Background COVID-19 case data underestimates infection and immunity, especially in low- and middle-income countries (LMICs). We meta-analyzed standardized SARS-CoV-2 seroprevalence studies to estimate global seroprevalence. Objectives/Methods We conducted a systematic review and meta-analysis, searching MEDLINE, Embase, Web of Science, preprints, and grey literature for SARS-CoV-2 seroprevalence studies aligned with the WHO UNITY protocol published between 2020-01-01 and 2021-10-29. Eligible studies were extracted and critically appraised in duplicate. We meta-analyzed seroprevalence by country and month, pooling to estimate regional and global seroprevalence over time;compared seroprevalence from infection to confirmed cases to estimate under-ascertainment;meta-analyzed differences in seroprevalence between demographic subgroups;and identified national factors associated with seroprevalence using meta-regression. PROSPERO: CRD42020183634. Results We identified 396 full texts reporting 736 distinct seroprevalence studies (41% LMIC), including 355 low/moderate risk of bias studies with national/sub-national scope in further analysis. By April 2021, global SARS-CoV-2 seroprevalence was 26.1%, 95% CI [24.6-27.6%]. Seroprevalence rose steeply in the first half of 2021 due to infection in some regions (e.g., 18.2% to 45.9% in Africa) and vaccination and infection in others (e.g., 11.3% to 57.4% in the Americas high-income countries), but remained low in others (e.g., 0.3% to 1.6% in the Western Pacific). In 2021 Q1, median seroprevalence to case ratios were 1.9:1 in HICs and 61.9:1 in LMICs. Children 0-9 years and adults 60+ were at lower risk of seropositivity than adults 20-29. In a multivariate model using data pre-vaccination, more stringent public health and social measures were associated with lower seroprevalence. Conclusions Global seroprevalence has risen considerably over time and with regional variation, however much of the global population remains susceptible to SARS-CoV-2 infection. True infections far exceed reported COVID-19 cases. Standardized seroprevalence studies are essential to inform COVID-19 control measures, particularly in resource-limited regions.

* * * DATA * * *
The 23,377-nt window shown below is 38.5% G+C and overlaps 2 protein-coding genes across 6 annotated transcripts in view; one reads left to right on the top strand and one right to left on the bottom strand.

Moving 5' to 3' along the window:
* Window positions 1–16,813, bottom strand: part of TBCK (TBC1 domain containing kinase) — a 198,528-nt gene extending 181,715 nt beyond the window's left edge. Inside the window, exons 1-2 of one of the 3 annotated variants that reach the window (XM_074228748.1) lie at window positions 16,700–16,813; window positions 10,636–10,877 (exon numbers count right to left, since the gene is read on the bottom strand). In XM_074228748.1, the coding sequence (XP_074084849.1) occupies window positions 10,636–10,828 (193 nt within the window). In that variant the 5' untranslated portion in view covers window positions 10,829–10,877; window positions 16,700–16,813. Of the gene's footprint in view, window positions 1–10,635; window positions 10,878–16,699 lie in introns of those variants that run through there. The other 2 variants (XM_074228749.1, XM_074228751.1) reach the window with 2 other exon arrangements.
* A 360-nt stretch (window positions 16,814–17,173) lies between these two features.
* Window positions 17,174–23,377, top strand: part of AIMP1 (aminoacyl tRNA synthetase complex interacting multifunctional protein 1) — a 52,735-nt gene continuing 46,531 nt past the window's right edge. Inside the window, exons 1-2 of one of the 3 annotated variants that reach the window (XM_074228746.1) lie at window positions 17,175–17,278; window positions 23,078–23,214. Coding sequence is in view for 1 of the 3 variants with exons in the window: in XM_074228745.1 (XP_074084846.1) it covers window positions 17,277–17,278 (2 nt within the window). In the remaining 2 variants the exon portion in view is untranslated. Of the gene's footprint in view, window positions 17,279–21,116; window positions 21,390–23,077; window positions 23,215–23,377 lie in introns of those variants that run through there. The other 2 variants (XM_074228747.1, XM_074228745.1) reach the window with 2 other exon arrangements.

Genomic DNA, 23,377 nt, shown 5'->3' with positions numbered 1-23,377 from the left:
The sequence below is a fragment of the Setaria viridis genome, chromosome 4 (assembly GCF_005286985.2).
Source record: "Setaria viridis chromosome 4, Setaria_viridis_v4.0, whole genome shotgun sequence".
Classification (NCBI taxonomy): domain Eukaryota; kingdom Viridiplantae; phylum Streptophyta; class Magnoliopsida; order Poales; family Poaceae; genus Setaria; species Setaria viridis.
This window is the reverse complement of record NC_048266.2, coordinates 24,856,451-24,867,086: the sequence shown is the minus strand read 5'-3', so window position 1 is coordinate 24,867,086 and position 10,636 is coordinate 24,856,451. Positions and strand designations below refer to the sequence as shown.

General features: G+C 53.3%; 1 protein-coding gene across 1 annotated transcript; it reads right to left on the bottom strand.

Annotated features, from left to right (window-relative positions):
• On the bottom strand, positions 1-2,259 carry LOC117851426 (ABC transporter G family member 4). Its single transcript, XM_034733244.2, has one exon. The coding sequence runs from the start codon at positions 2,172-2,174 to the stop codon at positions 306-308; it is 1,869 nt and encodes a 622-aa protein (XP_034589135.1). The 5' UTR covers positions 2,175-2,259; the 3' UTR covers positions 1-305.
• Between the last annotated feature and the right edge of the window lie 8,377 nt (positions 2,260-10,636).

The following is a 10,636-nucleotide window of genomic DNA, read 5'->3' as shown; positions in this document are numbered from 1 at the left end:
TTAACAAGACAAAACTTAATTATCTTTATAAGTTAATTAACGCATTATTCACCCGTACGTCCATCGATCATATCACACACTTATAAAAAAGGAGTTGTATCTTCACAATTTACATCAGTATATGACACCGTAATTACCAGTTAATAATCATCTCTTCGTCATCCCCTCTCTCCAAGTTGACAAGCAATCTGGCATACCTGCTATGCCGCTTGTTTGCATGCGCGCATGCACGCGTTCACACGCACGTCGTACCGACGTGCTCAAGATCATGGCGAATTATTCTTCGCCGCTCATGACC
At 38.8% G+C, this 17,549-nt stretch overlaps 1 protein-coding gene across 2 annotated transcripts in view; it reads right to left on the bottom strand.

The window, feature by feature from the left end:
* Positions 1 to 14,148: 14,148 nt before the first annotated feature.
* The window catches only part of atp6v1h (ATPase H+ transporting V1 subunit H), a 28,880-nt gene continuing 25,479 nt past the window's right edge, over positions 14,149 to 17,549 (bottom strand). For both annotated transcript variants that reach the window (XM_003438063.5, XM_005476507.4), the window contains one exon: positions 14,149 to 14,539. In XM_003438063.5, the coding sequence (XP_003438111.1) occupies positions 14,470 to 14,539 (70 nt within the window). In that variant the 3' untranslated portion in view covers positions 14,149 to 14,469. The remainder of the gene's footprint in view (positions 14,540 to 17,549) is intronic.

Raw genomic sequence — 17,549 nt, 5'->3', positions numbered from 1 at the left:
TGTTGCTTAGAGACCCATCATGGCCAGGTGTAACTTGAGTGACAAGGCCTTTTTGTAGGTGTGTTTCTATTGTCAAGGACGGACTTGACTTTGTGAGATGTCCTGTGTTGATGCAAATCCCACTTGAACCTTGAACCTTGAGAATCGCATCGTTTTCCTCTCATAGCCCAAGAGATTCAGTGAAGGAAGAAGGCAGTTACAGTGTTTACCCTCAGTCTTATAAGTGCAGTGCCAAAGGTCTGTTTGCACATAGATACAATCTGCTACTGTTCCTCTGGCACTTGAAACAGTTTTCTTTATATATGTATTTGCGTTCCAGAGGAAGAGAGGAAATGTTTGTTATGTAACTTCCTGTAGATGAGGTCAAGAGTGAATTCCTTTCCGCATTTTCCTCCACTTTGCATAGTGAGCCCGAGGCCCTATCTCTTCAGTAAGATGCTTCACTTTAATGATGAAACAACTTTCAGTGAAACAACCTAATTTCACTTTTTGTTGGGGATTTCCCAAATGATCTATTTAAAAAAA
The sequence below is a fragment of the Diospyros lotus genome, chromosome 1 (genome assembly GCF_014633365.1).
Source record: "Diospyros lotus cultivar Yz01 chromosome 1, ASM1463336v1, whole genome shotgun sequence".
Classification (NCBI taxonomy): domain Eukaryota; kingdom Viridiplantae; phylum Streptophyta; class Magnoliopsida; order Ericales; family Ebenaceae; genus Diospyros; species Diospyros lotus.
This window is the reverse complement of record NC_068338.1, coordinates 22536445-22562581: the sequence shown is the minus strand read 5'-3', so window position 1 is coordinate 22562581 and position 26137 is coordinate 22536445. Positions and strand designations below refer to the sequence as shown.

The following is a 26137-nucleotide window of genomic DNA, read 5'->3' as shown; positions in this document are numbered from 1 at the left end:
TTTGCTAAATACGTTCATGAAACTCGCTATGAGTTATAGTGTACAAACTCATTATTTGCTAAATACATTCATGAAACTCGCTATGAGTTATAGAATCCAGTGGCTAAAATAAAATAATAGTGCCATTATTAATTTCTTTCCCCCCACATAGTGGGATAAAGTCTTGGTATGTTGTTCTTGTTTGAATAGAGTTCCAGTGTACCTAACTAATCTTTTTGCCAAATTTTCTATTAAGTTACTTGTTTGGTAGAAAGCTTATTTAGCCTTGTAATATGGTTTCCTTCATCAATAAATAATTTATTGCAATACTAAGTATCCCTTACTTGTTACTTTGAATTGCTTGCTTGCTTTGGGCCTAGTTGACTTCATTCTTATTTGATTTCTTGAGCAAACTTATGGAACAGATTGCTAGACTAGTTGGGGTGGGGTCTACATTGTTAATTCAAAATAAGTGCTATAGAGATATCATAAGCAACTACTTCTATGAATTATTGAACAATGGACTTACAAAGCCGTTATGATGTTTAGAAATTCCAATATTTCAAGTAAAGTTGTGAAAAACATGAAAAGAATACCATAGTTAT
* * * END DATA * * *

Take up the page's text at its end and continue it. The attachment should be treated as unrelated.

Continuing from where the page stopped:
2.